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There are no shortcuts to success

Business man on road heading toward a dollar sign conceptCuts to inventory, staff numbers, service standards and staff training are coming up short, particularly in the prevailing economy and marketplace. And particularly if they are aimed at cutting costs in the long-term.

Initiatives that save money are proving to be false economies. At all times a retailer is – and should be – in business to make money. That requires investment. Cutbacks are having widespread impacts on retailers’ images, reputations, competitiveness, behaviour, relationships, loyalty and staff morale.

Automation of processes, including telephone answering, online interactions, service enquires and at supermarket checkouts is having a major impact on consumer perceptions, selections, preferences and satisfaction.

And interestingly, much of the professionally structured and conducted attitudinal research is highlighting the resulting deficiencies – loss-factors in sales, competitiveness, relationships and profitability.

Sadly, deficient, poorly designed and administered quantitative surveys are asking the wrong questions and, not surprisingly, are eliciting the wrong, if not misleading answers.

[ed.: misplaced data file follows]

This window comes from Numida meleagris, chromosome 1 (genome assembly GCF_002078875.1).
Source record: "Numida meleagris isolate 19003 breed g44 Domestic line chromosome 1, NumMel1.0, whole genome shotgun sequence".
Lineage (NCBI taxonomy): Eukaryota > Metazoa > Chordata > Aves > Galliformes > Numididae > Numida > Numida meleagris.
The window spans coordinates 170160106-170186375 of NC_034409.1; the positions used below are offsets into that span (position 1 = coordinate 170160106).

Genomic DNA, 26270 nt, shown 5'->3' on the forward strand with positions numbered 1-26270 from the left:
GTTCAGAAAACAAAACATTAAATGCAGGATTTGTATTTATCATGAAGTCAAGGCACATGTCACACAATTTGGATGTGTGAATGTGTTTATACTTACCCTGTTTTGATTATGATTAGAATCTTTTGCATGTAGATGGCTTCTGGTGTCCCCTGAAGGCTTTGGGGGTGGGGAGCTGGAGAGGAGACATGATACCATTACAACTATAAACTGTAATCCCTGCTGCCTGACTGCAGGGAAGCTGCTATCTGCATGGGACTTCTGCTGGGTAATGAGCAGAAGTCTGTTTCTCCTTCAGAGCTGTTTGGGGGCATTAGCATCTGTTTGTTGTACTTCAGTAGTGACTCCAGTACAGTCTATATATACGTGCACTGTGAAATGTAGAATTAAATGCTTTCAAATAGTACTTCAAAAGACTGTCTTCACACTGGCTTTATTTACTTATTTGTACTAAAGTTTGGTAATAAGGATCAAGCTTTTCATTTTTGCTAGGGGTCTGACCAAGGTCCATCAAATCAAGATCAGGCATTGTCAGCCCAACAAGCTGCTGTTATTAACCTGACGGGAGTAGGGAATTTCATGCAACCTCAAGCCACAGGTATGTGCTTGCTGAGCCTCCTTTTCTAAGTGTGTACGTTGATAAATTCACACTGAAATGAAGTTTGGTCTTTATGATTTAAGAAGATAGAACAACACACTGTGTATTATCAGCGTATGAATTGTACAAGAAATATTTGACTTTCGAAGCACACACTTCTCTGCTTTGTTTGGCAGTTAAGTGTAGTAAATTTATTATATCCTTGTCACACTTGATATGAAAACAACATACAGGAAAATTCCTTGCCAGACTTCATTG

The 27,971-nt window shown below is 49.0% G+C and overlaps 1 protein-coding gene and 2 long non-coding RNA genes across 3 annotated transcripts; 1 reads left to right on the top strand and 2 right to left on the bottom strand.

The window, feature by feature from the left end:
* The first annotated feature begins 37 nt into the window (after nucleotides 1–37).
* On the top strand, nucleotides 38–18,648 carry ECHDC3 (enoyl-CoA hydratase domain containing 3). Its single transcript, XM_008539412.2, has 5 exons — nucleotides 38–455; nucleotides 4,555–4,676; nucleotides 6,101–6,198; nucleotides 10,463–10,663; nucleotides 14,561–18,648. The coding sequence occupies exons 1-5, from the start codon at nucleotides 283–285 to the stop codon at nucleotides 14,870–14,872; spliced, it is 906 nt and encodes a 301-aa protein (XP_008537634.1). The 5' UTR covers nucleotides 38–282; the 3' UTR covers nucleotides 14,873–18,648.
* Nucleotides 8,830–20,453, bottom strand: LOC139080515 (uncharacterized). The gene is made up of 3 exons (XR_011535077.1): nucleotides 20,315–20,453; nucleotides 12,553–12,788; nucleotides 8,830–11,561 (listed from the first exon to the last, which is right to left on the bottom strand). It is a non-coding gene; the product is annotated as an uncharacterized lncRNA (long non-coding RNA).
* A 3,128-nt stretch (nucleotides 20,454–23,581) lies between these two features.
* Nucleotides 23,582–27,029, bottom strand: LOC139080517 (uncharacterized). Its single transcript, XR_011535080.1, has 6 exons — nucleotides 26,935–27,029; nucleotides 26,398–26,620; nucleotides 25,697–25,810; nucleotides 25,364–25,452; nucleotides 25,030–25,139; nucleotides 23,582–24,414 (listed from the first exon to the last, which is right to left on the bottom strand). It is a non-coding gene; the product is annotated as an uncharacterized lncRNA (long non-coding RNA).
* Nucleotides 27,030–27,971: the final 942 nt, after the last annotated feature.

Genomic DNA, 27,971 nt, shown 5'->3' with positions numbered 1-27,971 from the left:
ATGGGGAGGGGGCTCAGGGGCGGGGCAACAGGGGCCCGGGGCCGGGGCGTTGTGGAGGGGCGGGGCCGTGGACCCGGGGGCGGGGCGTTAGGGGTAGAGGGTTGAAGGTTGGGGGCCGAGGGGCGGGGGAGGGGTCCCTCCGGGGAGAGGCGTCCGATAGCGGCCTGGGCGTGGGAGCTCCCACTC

Disturbingly, too many management teams seem unaware, ignorant of the damage that is being inflicted on their operations and standings by a regime of cutbacks.

In the absence of on-going training, development, monitoring and refinement, staff members tend to take shortcuts. In many instances, they are following the lead set by the leaders and managers in the business, who are driven to save costs. Customer centricity has been re-prioritised.

Enhancing and growing investment in your people, skills, processes, systems and communication initiatives need to be imperatives for all retailers. Cutbacks inevitably lead to disconnection, and with it relationships, repeat business, loyalty and referrals are compromised.

Put simply, there are few cutbacks that increase sales, profitability, customer satisfaction and staff morale. They can, and do, result in retailers taking “haircuts”, – short-back-and-sides.

Barry Urquhart runs Marketing Focus and is a business strategist, consumer behaviour analyst and keynote speaker. He can be contacted at or on 0419 835 555. 

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